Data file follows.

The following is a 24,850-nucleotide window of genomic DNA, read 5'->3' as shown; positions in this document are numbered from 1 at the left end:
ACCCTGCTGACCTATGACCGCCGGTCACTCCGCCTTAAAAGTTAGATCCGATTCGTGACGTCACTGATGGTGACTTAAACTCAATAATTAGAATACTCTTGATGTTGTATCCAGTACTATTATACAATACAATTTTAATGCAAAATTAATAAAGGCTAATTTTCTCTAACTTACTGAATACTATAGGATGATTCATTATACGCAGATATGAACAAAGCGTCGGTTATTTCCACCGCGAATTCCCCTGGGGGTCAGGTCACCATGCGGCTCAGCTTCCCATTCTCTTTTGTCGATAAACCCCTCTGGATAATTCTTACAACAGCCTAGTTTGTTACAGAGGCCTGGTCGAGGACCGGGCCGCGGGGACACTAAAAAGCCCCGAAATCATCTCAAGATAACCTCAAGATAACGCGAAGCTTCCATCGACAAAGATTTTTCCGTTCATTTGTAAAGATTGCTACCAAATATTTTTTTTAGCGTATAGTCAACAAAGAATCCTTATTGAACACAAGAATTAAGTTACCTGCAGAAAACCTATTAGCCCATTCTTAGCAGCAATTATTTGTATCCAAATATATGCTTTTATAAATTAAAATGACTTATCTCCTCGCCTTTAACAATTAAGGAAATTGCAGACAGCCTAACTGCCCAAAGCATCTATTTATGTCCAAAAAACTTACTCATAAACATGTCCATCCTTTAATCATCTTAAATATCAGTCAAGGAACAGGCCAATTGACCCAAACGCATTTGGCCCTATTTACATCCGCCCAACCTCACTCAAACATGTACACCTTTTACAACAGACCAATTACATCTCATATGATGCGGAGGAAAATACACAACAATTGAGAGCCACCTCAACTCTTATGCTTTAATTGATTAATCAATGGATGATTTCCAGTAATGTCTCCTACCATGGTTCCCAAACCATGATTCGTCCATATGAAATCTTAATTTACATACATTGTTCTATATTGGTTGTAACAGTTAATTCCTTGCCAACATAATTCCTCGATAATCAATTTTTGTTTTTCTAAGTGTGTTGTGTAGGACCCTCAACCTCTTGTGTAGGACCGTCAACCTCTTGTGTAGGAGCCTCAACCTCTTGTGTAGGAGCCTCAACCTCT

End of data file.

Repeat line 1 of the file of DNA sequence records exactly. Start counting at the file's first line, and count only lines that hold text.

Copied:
The following is a 24,850-nucleotide window of genomic DNA, read 5'->3' as shown; positions in this document are numbered from 1 at the left end: